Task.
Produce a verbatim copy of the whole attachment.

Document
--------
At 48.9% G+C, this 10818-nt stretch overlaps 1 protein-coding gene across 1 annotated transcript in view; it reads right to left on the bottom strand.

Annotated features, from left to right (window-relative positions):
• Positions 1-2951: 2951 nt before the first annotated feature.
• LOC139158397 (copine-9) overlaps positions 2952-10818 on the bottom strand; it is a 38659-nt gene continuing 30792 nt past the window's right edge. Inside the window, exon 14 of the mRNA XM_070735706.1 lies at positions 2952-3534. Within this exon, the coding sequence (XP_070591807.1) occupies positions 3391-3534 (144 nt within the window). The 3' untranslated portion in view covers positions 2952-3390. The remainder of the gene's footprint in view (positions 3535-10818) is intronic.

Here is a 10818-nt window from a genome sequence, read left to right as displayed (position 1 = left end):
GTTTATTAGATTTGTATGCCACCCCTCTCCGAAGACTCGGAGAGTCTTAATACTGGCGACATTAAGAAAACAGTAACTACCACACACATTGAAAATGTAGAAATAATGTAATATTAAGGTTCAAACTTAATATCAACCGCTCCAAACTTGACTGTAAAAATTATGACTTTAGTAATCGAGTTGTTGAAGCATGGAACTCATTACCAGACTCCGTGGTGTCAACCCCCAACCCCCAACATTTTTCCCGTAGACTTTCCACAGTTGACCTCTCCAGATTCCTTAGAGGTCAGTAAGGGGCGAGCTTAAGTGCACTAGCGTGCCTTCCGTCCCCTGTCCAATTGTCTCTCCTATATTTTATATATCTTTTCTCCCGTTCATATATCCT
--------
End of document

At 48.9% G+C, this 10818-nt stretch overlaps 1 protein-coding gene across 1 annotated transcript in view; it reads right to left on the bottom strand.

Annotated features, from left to right (window-relative positions):
• Positions 1-2951: 2951 nt before the first annotated feature.
• LOC139158397 (copine-9) overlaps positions 2952-10818 on the bottom strand; it is a 38659-nt gene continuing 30792 nt past the window's right edge. Inside the window, exon 14 of the mRNA XM_070735706.1 lies at positions 2952-3534. Within this exon, the coding sequence (XP_070591807.1) occupies positions 3391-3534 (144 nt within the window). The 3' untranslated portion in view covers positions 2952-3390. The remainder of the gene's footprint in view (positions 3535-10818) is intronic.

Here is a 10818-nt window from a genome sequence, read left to right as displayed (position 1 = left end):
GTTTATTAGATTTGTATGCCACCCCTCTCCGAAGACTCGGAGAGTCTTAATACTGGCGACATTAAGAAAACAGTAACTACCACACACATTGAAAATGTAGAAATAATGTAATATTAAGGTTCAAACTTAATATCAACCGCTCCAAACTTGACTGTAAAAATTATGACTTTAGTAATCGAGTTGTTGAAGCATGGAACTCATTACCAGACTCCGTGGTGTCAACCCCCAACCCCCAACATTTTTCCCGTAGACTTTCCACAGTTGACCTCTCCAGATTCCTTAGAGGTCAGTAAGGGGCGAGCTTAAGTGCACTAGCGTGCCTTCCGTCCCCTGTCCAATTGTCTCTCCTATATTTTATATATCTTTTCTCCCGTTCATATATCCT